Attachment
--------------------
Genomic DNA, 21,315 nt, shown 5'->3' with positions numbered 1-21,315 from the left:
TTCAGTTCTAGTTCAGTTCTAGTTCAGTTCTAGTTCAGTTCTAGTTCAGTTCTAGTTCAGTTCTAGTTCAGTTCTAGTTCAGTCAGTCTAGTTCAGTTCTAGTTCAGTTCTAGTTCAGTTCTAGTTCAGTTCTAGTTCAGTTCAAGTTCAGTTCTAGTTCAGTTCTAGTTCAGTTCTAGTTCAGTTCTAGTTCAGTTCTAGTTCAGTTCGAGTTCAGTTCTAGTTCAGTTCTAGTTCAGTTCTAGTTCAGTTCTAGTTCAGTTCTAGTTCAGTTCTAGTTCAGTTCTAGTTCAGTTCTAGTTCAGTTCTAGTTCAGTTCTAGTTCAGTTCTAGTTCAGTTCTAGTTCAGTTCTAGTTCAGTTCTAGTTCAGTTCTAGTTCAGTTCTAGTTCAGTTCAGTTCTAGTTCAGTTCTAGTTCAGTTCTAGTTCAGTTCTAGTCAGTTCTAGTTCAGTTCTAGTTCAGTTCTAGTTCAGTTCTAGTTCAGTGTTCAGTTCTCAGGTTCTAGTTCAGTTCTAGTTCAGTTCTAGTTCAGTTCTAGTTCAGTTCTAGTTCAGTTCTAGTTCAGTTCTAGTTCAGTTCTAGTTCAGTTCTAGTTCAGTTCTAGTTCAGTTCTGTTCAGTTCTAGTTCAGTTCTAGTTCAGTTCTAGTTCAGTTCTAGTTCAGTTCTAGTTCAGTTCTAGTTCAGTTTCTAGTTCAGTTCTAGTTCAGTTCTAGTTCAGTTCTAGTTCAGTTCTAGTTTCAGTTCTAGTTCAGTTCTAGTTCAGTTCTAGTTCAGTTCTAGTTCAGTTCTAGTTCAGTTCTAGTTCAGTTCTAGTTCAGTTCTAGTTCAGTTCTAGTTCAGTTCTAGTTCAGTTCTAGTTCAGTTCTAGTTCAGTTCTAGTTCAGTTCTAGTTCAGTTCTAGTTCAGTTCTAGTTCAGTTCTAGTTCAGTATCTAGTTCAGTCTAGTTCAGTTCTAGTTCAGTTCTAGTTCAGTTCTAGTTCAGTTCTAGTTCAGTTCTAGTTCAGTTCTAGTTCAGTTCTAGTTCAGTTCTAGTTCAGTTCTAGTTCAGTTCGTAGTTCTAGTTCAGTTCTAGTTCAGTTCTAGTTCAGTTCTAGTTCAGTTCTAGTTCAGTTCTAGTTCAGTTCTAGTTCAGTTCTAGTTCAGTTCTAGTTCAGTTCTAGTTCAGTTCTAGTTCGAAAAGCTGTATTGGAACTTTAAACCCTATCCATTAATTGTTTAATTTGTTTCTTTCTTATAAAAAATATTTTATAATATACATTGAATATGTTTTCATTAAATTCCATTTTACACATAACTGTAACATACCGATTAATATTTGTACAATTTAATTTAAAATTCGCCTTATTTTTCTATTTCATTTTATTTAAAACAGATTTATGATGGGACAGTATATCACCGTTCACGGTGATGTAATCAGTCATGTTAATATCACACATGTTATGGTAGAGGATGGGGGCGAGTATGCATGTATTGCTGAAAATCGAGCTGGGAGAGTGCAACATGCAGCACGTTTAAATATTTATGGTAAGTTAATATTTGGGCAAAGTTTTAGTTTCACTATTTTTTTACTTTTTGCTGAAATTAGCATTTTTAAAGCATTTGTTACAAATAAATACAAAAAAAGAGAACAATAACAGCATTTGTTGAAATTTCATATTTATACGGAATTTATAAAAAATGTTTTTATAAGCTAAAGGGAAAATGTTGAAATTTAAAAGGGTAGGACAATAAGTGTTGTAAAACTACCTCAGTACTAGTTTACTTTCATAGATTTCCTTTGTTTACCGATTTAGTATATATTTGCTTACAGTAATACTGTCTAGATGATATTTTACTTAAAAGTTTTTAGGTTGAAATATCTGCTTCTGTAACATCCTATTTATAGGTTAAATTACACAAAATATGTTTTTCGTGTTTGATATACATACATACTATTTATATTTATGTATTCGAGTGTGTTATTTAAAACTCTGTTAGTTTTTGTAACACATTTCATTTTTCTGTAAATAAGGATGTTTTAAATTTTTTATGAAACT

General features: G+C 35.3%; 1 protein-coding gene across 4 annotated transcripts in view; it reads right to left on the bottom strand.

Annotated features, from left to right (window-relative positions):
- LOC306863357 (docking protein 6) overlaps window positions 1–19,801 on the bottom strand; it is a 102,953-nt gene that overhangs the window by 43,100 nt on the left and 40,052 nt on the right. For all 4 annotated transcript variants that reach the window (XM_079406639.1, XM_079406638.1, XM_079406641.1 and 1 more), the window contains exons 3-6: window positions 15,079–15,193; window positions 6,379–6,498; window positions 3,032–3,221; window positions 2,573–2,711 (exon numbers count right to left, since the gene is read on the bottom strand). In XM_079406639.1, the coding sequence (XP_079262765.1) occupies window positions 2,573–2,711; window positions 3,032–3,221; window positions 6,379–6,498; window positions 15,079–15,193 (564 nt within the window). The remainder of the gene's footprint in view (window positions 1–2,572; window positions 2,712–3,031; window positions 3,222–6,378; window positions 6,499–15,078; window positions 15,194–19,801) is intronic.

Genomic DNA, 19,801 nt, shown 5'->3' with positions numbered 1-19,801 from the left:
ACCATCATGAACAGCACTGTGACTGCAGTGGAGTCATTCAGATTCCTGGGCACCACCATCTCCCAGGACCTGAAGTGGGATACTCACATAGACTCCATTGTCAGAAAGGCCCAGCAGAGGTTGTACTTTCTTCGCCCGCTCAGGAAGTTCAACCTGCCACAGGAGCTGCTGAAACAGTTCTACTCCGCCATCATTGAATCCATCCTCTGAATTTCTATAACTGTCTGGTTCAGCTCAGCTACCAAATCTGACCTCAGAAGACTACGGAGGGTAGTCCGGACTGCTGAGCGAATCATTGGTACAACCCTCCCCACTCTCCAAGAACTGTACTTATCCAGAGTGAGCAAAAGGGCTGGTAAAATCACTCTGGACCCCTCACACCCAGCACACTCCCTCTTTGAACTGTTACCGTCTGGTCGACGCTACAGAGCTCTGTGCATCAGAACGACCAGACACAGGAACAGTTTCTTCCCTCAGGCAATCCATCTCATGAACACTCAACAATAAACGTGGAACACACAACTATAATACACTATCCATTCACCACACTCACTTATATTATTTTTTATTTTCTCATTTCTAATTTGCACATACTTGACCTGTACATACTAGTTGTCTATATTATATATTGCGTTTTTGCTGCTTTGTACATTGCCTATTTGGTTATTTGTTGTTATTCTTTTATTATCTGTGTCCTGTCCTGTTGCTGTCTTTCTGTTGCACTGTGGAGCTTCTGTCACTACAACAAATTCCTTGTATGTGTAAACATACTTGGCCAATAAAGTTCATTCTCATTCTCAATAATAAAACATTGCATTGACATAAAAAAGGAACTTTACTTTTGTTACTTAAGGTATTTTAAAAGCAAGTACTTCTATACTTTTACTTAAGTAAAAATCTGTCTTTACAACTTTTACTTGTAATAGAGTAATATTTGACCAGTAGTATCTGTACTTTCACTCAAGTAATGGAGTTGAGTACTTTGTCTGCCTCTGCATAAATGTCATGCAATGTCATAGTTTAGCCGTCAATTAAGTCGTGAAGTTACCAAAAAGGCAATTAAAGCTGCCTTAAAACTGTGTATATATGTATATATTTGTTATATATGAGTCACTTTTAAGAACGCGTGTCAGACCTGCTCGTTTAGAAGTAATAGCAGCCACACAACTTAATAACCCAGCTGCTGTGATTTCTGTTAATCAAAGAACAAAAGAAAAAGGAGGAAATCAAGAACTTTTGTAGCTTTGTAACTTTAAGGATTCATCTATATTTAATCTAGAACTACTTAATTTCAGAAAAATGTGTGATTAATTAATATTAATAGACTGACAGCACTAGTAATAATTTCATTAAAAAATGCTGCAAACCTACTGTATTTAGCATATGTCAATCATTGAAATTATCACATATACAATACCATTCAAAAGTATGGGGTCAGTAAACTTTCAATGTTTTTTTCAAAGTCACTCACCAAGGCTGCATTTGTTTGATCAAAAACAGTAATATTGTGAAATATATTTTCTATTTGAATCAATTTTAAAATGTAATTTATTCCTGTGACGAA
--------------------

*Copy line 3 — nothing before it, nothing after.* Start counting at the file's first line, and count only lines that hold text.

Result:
General features: G+C 35.3%; 1 protein-coding gene across 4 annotated transcripts in view; it reads right to left on the bottom strand.